by Gregory Williams, Esq. | What is the definition of “Honorably Discharged Veteran or Military Status" under the Washington Law Against Discrimination (WLAD)? Here's my point of view (NOTE: please read our DISCLAIMER before proceeding).
WASHINGTON LAW AGAINST DISCRIMINATION
Under WLAD, it is an unfair practice, with very few exceptions, for an employer to refuse to hire any person, to discharge or bar any person from employment, or to discriminate against any person in compensation or in other terms and conditions of employment because of age (40+); sex (including pregnancy); marital status; sexual orientation (including gender identity); race; color; creed; national origin; honorably discharged veteran or military status; HIV/AIDS and hepatitis C status; the presence of any sensory, mental, or physical disability or the use of a trained dog guide or service animal by a person with a disability; and state employee or health care whistleblower status. It is also an unfair practice for an employer to retaliate against an employee because the employee complained about job discrimination or assisted with a job discrimination investigation or lawsuit.
DEFINITION OF HONORABLY DISCHARGED VETERAN OR MILITARY STATUS
Chapter 49.60.040(15) RCW is the relevant law, and it defines the term “Honorably Discharged Veteran or Military Status" as follows:
(15) "Honorably discharged veteran or military status" means a person who is:
(a) A veteran, as defined in RCW 41.04.007; or
RCW 49.60.040(15) (emphasis added).(b) An active or reserve member in any branch of the armed forces of the United States, including the national guard, coast guard, and armed forces reserves.
Pursuant to Section (15)(a) above, RCW 41.04.007 defines the term "Veteran" as follows:
"Veteran" defined for certain purposes.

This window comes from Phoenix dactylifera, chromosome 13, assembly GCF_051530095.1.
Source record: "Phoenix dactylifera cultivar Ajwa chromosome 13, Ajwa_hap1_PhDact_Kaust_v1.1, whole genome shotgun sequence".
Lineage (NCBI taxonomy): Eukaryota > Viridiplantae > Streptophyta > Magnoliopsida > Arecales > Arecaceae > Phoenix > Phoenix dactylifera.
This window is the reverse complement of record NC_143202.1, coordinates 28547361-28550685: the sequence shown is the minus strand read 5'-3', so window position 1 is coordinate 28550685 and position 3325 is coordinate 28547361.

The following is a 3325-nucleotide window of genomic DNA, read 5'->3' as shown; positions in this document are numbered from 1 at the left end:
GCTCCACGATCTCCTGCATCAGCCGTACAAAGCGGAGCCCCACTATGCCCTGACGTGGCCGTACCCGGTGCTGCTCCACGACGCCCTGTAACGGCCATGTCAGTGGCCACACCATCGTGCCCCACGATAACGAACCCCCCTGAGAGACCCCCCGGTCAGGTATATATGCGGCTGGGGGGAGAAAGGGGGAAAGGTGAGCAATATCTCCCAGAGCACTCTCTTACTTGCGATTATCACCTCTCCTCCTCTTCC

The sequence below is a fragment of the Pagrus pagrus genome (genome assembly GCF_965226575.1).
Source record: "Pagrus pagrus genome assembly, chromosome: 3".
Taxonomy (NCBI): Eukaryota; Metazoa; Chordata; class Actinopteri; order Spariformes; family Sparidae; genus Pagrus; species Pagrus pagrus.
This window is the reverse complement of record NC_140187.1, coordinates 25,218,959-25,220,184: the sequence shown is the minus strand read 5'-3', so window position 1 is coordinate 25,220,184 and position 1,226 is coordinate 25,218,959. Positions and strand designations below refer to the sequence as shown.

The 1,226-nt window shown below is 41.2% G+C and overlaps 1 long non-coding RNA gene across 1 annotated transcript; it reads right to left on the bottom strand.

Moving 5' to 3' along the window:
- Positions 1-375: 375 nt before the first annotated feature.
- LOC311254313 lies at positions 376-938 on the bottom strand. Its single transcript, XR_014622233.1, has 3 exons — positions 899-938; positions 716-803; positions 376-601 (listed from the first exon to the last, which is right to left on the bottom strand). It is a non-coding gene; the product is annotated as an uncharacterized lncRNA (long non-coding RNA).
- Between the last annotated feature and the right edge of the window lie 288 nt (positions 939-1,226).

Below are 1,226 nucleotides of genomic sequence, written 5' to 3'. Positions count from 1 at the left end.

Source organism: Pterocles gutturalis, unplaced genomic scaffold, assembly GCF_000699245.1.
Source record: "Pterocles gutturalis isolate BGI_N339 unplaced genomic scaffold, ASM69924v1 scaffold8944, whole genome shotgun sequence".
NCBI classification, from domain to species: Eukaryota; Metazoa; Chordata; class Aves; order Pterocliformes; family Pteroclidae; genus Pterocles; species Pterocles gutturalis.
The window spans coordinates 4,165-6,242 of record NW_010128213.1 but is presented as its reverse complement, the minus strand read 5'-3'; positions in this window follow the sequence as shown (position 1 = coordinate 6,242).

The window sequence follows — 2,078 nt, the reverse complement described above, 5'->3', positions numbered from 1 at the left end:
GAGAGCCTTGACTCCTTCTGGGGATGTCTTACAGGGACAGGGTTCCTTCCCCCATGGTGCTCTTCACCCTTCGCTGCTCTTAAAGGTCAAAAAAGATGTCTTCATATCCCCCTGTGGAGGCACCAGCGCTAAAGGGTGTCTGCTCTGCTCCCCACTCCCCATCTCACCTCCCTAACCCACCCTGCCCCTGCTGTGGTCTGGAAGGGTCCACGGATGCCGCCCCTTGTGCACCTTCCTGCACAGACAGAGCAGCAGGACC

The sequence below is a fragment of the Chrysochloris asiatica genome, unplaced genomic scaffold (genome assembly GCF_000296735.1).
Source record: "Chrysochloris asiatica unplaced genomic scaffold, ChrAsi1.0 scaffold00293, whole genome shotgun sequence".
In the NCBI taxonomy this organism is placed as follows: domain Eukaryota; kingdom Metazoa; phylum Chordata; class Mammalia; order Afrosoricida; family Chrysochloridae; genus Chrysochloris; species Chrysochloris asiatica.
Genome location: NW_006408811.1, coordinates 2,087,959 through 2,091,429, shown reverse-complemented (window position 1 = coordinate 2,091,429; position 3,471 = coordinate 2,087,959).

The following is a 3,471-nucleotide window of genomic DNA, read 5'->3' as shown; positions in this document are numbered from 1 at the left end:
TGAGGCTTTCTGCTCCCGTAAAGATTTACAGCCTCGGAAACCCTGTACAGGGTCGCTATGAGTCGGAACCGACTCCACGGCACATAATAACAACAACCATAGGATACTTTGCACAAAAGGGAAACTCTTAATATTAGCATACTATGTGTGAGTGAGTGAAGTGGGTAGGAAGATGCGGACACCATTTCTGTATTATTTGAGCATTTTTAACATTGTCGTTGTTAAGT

"Veteran" includes every person who, at the time he or she seeks the benefits of RCW 46.18.212, 46.18.235, 72.36.030, 41.04.010, 73.04.090, or 43.180.250, has received an honorable discharge, received a discharge for medical reasons with an honorable record, where applicable, or is in receipt of a United States department of defense discharge document DD form 214, NGB form 22, or their equivalent or successor discharge paperwork, that characterizes his or her service as honorable, and who has served in at least one of the following capacities:
(1) As a member in any branch of the armed forces of the United States, including the national guard and armed forces reserves, and has fulfilled his or her initial military service obligation;
(2) As a member of the women's air forces service pilots;
(3) As a member of the armed forces reserves, national guard, or coast guard, and has been called into federal service by a presidential select reserve call up for at least one hundred eighty cumulative days;
(4) As a civil service crewmember with service aboard a U.S. army transport service or U.S. naval transportation service vessel in oceangoing service from December 7, 1941, through December 31, 1946;
(5) As a member of the Philippine armed forces/scouts during the period of armed conflict from December 7, 1941, through August 15, 1945; or
(6) A United States documented merchant mariner with service aboard an oceangoing vessel operated by the department of defense, or its agents, from both June 25, 1950, through July 27, 1953, in Korean territorial waters and from August 5, 1964, through May 7, 1975, in Vietnam territorial waters, and who received a military commendation.
RCW 41.04.007 (emphasis added).
If you would like to learn more, then consider contacting an experienced Washington State Employment Discrimination Attorney as soon as possible to discuss your case. Please note: the information contained in this article is not offered as legal advice and will not form an attorney-client relationship with either this author or Williams Law Group, PS; please see our DISCLAIMER.